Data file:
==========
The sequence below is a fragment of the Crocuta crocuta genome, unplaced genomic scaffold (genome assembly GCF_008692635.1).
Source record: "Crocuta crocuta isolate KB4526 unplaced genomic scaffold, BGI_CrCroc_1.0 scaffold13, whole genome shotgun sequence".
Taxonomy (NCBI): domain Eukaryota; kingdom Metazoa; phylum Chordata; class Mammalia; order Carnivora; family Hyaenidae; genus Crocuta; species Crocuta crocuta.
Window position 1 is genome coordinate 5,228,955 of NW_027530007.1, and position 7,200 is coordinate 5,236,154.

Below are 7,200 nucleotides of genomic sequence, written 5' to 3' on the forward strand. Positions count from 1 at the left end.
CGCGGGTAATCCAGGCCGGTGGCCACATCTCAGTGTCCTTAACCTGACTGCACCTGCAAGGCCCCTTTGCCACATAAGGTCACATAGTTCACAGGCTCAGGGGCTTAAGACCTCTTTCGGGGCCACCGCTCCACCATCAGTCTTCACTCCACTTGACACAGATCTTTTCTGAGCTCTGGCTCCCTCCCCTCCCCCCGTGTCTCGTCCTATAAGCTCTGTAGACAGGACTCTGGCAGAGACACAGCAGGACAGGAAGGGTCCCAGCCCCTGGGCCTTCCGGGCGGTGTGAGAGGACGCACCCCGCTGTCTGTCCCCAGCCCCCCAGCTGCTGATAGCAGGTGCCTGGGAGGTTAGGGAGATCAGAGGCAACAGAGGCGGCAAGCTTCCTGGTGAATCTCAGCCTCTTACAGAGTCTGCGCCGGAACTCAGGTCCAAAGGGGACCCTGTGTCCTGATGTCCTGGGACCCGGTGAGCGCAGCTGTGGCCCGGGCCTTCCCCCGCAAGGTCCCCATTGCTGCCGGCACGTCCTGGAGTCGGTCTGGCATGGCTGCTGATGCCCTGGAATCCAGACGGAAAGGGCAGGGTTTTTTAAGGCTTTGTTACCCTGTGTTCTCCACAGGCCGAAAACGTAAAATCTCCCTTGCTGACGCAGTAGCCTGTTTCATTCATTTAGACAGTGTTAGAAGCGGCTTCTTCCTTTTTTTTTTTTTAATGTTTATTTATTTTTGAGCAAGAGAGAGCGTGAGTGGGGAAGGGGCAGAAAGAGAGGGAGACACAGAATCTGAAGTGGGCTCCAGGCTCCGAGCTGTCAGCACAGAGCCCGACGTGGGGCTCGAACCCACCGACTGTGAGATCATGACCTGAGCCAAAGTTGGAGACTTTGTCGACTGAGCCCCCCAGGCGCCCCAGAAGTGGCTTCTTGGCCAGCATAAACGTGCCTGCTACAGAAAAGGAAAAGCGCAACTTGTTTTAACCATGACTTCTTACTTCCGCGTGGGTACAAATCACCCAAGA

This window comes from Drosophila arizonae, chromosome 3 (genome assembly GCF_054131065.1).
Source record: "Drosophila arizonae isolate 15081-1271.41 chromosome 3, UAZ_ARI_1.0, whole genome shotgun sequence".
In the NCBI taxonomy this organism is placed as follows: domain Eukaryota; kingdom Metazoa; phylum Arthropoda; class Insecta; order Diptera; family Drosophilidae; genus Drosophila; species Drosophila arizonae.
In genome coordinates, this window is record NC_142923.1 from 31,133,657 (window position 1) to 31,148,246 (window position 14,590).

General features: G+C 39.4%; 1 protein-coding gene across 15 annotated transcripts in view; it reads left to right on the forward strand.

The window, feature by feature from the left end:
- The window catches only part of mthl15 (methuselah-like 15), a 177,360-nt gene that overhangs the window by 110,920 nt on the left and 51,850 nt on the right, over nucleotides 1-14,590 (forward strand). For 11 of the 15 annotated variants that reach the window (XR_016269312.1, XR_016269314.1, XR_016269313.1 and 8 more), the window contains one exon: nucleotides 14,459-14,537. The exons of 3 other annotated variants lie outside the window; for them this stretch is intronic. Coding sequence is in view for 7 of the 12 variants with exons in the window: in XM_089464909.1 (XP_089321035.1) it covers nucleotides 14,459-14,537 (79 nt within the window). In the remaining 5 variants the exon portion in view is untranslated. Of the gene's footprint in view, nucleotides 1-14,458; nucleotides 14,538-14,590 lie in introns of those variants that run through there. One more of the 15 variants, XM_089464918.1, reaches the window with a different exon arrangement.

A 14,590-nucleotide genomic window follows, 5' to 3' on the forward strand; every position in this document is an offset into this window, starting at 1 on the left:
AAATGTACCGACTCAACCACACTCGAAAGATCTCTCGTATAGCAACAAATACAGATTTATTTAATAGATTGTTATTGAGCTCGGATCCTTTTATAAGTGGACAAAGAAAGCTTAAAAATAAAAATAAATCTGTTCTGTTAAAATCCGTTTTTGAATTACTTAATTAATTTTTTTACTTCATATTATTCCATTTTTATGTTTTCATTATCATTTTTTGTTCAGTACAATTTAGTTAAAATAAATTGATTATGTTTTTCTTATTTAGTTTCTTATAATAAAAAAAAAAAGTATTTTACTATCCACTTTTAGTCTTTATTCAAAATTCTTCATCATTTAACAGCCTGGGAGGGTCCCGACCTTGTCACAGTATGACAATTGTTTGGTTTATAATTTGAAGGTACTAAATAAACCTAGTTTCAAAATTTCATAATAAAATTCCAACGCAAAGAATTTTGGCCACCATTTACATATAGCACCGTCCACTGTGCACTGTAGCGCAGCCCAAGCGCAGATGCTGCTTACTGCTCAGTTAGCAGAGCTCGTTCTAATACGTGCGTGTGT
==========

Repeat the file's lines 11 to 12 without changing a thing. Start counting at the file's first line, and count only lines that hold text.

General features: G+C 39.4%; 1 protein-coding gene across 15 annotated transcripts in view; it reads left to right on the forward strand.

The window, feature by feature from the left end: